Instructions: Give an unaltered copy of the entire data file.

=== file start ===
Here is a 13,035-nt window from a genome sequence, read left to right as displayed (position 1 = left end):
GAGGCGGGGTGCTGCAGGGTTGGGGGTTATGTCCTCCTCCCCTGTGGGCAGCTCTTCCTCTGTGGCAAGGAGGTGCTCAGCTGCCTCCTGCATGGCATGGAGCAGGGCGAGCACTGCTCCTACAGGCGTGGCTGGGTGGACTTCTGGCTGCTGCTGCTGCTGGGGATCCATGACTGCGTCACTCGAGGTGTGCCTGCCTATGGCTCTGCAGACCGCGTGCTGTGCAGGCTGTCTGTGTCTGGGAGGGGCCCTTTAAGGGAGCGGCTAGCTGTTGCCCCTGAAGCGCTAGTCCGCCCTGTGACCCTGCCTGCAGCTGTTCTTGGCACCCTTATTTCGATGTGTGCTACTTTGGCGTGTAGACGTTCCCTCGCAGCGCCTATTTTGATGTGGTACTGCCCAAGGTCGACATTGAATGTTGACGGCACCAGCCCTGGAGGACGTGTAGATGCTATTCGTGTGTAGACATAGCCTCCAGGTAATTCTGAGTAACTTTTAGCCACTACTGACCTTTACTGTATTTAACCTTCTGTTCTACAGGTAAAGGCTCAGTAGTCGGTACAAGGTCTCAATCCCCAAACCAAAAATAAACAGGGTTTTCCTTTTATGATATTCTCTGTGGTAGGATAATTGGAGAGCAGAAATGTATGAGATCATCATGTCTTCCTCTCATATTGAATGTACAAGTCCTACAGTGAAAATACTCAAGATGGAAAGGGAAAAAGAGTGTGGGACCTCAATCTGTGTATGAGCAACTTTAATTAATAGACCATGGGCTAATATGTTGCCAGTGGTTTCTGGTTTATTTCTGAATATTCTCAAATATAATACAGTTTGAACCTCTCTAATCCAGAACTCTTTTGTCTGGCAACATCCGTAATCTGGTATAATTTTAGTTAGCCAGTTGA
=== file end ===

Here is a 13,035-nt window from a genome sequence, read left to right as displayed (position 1 = left end):
GAGGCGGGGTGCTGCAGGGTTGGGGGTTATGTCCTCCTCCCCTGTGGGCAGCTCTTCCTCTGTGGCAAGGAGGTGCTCAGCTGCCTCCTGCATGGCATGGAGCAGGGCGAGCACTGCTCCTACAGGCGTGGCTGGGTGGACTTCTGGCTGCTGCTGCTGCTGGGGATCCATGACTGCGTCACTCGAGGTGTGCCTGCCTATGGCTCTGCAGACCGCGTGCTGTGCAGGCTGTCTGTGTCTGGGAGGGGCCCTTTAAGGGAGCGGCTAGCTGTTGCCCCTGAAGCGCTAGTCCGCCCTGTGACCCTGCCTGCAGCTGTTCTTGGCACCCTTATTTCGATGTGTGCTACTTTGGCGTGTAGACGTTCCCTCGCAGCGCCTATTTTGATGTGGTACTGCCCAAGGTCGACATTGAATGTTGACGGCACCAGCCCTGGAGGACGTGTAGATGCTATTCGTGTGTAGACATAGCCTCCAGGTAATTCTGAGTAACTTTTAGCCACTACTGACCTTTACTGTATTTAACCTTCTGTTCTACAGGTAAAGGCTCAGTAGTCGGTACAAGGTCTCAATCCCCAAACCAAAAATAAACAGGGTTTTCCTTTTATGATATTCTCTGTGGTAGGATAATTGGAGAGCAGAAATGTATGAGATCATCATGTCTTCCTCTCATATTGAATGTACAAGTCCTACAGTGAAAATACTCAAGATGGAAAGGGAAAAAGAGTGTGGGACCTCAATCTGTGTATGAGCAACTTTAATTAATAGACCATGGGCTAATATGTTGCCAGTGGTTTCTGGTTTATTTCTGAATATTCTCAAATATAATACAGTTTGAACCTCTCTAATCCAGAACTCTTTTGTCTGGCAACATCCGTAATCTGGTATAATTTTAGTTAGCCAGTTGA